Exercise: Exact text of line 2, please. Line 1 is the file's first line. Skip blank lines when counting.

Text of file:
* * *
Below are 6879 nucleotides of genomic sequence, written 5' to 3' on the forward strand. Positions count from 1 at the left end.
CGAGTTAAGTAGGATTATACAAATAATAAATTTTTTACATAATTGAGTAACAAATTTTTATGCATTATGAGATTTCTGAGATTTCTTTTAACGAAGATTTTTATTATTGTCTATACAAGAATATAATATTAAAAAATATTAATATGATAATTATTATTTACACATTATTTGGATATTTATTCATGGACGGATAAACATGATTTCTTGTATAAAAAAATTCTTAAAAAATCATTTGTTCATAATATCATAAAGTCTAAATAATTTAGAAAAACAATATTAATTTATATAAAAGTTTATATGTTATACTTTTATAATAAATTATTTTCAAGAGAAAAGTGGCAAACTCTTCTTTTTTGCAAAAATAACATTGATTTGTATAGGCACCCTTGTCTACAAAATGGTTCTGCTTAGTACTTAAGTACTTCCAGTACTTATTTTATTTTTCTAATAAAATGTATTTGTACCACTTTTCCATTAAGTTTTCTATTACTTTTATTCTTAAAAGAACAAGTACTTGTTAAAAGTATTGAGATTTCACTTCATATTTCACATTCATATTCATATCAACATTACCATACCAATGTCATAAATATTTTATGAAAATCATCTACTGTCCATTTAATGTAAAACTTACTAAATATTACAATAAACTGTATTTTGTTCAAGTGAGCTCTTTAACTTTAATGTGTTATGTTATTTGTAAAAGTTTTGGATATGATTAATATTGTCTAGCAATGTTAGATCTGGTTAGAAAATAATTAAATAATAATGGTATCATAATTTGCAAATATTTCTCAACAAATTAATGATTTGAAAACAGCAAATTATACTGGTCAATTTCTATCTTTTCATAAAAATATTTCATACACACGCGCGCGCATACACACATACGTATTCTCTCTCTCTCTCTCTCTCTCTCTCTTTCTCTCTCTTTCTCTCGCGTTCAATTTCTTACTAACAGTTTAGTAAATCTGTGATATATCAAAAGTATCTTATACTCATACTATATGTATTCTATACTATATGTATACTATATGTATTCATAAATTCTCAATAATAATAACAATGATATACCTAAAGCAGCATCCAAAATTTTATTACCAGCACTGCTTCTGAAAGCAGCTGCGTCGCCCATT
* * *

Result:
CGAGTTAAGTAGGATTATACAAATAATAAATTTTTTACATAATTGAGTAACAAATTTTTATGCATTATGAGATTTCTGAGATTTCTTTTAACGAAGATTTTTATTATTGTCTATACAAGAATATAATATTAAAAAATATTAATATGATAATTATTATTTACACATTATTTGGATATTTATTCATGGACGGATAAACATGATTTCTTGTATAAAAAAATTCTTAAAAAATCATTTGTTCATAATATCATAAAGTCTAAATAATTTAGAAAAACAATATTAATTTATATAAAAGTTTATATGTTATACTTTTATAATAAATTATTTTCAAGAGAAAAGTGGCAAACTCTTCTTTTTTGCAAAAATAACATTGATTTGTATAGGCACCCTTGTCTACAAAATGGTTCTGCTTAGTACTTAAGTACTTCCAGTACTTATTTTATTTTTCTAATAAAATGTATTTGTACCACTTTTCCATTAAGTTTTCTATTACTTTTATTCTTAAAAGAACAAGTACTTGTTAAAAGTATTGAGATTTCACTTCATATTTCACATTCATATTCATATCAACATTACCATACCAATGTCATAAATATTTTATGAAAATCATCTACTGTCCATTTAATGTAAAACTTACTAAATATTACAATAAACTGTATTTTGTTCAAGTGAGCTCTTTAACTTTAATGTGTTATGTTATTTGTAAAAGTTTTGGATATGATTAATATTGTCTAGCAATGTTAGATCTGGTTAGAAAATAATTAAATAATAATGGTATCATAATTTGCAAATATTTCTCAACAAATTAATGATTTGAAAACAGCAAATTATACTGGTCAATTTCTATCTTTTCATAAAAATATTTCATACACACGCGCGCGCATACACACATACGTATTCTCTCTCTCTCTCTCTCTCTCTCTCTTTCTCTCTCTTTCTCTCGCGTTCAATTTCTTACTAACAGTTTAGTAAATCTGTGATATATCAAAAGTATCTTATACTCATACTATATGTATTCTATACTATATGTATACTATATGTATTCATAAATTCTCAATAATAATAACAATGATATACCTAAAGCAGCATCCAAAATTTTATTACCAGCACTGCTTCTGAAAGCAGCTGCGTCGCCCATT